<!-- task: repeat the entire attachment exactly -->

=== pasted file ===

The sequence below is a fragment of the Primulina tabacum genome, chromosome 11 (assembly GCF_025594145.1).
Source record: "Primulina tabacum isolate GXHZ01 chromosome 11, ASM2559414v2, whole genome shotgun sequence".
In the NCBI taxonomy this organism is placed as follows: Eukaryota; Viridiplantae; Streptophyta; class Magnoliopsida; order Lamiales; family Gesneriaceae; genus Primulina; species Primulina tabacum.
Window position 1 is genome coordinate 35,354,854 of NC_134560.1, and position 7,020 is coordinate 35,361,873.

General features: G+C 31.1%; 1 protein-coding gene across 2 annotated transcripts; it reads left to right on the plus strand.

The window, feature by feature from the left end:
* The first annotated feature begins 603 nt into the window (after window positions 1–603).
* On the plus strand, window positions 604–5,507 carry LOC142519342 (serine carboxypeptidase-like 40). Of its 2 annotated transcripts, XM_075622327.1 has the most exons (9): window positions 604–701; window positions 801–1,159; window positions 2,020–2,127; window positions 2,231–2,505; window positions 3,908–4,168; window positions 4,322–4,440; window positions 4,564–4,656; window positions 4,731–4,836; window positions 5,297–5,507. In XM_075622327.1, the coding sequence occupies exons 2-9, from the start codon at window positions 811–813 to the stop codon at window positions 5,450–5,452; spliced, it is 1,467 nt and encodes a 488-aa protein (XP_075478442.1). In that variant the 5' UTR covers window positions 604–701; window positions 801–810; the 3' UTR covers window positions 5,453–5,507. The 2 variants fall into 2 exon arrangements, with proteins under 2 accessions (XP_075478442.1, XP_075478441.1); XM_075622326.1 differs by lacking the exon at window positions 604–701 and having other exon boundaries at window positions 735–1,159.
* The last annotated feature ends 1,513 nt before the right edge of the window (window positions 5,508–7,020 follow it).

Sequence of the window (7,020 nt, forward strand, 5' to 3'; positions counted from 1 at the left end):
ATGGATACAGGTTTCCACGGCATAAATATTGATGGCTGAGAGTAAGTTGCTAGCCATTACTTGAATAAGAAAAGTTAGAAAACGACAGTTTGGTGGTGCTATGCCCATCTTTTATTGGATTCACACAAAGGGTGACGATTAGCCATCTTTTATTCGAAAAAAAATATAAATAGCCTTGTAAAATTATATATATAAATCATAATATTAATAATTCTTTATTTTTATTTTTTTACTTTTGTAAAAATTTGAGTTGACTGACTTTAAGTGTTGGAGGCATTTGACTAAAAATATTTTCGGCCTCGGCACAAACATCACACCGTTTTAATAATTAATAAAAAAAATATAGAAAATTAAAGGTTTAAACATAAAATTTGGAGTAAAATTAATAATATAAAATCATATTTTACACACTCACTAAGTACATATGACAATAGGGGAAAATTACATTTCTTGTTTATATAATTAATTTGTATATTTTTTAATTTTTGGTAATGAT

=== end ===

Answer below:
The sequence below is a fragment of the Primulina tabacum genome, chromosome 11 (assembly GCF_025594145.1).
Source record: "Primulina tabacum isolate GXHZ01 chromosome 11, ASM2559414v2, whole genome shotgun sequence".
In the NCBI taxonomy this organism is placed as follows: Eukaryota; Viridiplantae; Streptophyta; class Magnoliopsida; order Lamiales; family Gesneriaceae; genus Primulina; species Primulina tabacum.
Window position 1 is genome coordinate 35,354,854 of NC_134560.1, and position 7,020 is coordinate 35,361,873.

General features: G+C 31.1%; 1 protein-coding gene across 2 annotated transcripts; it reads left to right on the plus strand.

The window, feature by feature from the left end:
* The first annotated feature begins 603 nt into the window (after window positions 1–603).
* On the plus strand, window positions 604–5,507 carry LOC142519342 (serine carboxypeptidase-like 40). Of its 2 annotated transcripts, XM_075622327.1 has the most exons (9): window positions 604–701; window positions 801–1,159; window positions 2,020–2,127; window positions 2,231–2,505; window positions 3,908–4,168; window positions 4,322–4,440; window positions 4,564–4,656; window positions 4,731–4,836; window positions 5,297–5,507. In XM_075622327.1, the coding sequence occupies exons 2-9, from the start codon at window positions 811–813 to the stop codon at window positions 5,450–5,452; spliced, it is 1,467 nt and encodes a 488-aa protein (XP_075478442.1). In that variant the 5' UTR covers window positions 604–701; window positions 801–810; the 3' UTR covers window positions 5,453–5,507. The 2 variants fall into 2 exon arrangements, with proteins under 2 accessions (XP_075478442.1, XP_075478441.1); XM_075622326.1 differs by lacking the exon at window positions 604–701 and having other exon boundaries at window positions 735–1,159.
* The last annotated feature ends 1,513 nt before the right edge of the window (window positions 5,508–7,020 follow it).

Sequence of the window (7,020 nt, forward strand, 5' to 3'; positions counted from 1 at the left end):
ATGGATACAGGTTTCCACGGCATAAATATTGATGGCTGAGAGTAAGTTGCTAGCCATTACTTGAATAAGAAAAGTTAGAAAACGACAGTTTGGTGGTGCTATGCCCATCTTTTATTGGATTCACACAAAGGGTGACGATTAGCCATCTTTTATTCGAAAAAAAATATAAATAGCCTTGTAAAATTATATATATAAATCATAATATTAATAATTCTTTATTTTTATTTTTTTACTTTTGTAAAAATTTGAGTTGACTGACTTTAAGTGTTGGAGGCATTTGACTAAAAATATTTTCGGCCTCGGCACAAACATCACACCGTTTTAATAATTAATAAAAAAAATATAGAAAATTAAAGGTTTAAACATAAAATTTGGAGTAAAATTAATAATATAAAATCATATTTTACACACTCACTAAGTACATATGACAATAGGGGAAAATTACATTTCTTGTTTATATAATTAATTTGTATATTTTTTAATTTTTGGTAATGAT